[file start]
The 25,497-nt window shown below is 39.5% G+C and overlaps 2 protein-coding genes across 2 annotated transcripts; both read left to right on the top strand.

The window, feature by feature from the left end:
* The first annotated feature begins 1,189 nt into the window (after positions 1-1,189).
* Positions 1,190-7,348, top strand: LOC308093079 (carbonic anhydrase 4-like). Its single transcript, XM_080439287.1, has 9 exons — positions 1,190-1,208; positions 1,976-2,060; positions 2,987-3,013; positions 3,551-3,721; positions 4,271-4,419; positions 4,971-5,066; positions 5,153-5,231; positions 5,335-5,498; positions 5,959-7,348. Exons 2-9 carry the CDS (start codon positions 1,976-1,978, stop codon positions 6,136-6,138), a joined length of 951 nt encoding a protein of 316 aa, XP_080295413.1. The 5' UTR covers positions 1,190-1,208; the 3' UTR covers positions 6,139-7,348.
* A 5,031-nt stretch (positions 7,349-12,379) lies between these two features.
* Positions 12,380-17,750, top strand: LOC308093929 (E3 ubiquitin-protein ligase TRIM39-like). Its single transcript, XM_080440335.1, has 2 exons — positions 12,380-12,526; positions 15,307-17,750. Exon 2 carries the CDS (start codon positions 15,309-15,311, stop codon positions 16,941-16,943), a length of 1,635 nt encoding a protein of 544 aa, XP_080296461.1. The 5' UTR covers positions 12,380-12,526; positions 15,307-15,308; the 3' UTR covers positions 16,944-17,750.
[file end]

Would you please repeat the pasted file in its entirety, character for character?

The 25,497-nt window shown below is 39.5% G+C and overlaps 2 protein-coding genes across 2 annotated transcripts; both read left to right on the top strand.

The window, feature by feature from the left end:
* The first annotated feature begins 1,189 nt into the window (after positions 1-1,189).
* Positions 1,190-7,348, top strand: LOC308093079 (carbonic anhydrase 4-like). Its single transcript, XM_080439287.1, has 9 exons — positions 1,190-1,208; positions 1,976-2,060; positions 2,987-3,013; positions 3,551-3,721; positions 4,271-4,419; positions 4,971-5,066; positions 5,153-5,231; positions 5,335-5,498; positions 5,959-7,348. Exons 2-9 carry the CDS (start codon positions 1,976-1,978, stop codon positions 6,136-6,138), a joined length of 951 nt encoding a protein of 316 aa, XP_080295413.1. The 5' UTR covers positions 1,190-1,208; the 3' UTR covers positions 6,139-7,348.
* A 5,031-nt stretch (positions 7,349-12,379) lies between these two features.
* Positions 12,380-17,750, top strand: LOC308093929 (E3 ubiquitin-protein ligase TRIM39-like). Its single transcript, XM_080440335.1, has 2 exons — positions 12,380-12,526; positions 15,307-17,750. Exon 2 carries the CDS (start codon positions 15,309-15,311, stop codon positions 16,941-16,943), a length of 1,635 nt encoding a protein of 544 aa, XP_080296461.1. The 5' UTR covers positions 12,380-12,526; positions 15,307-15,308; the 3' UTR covers positions 16,944-17,750.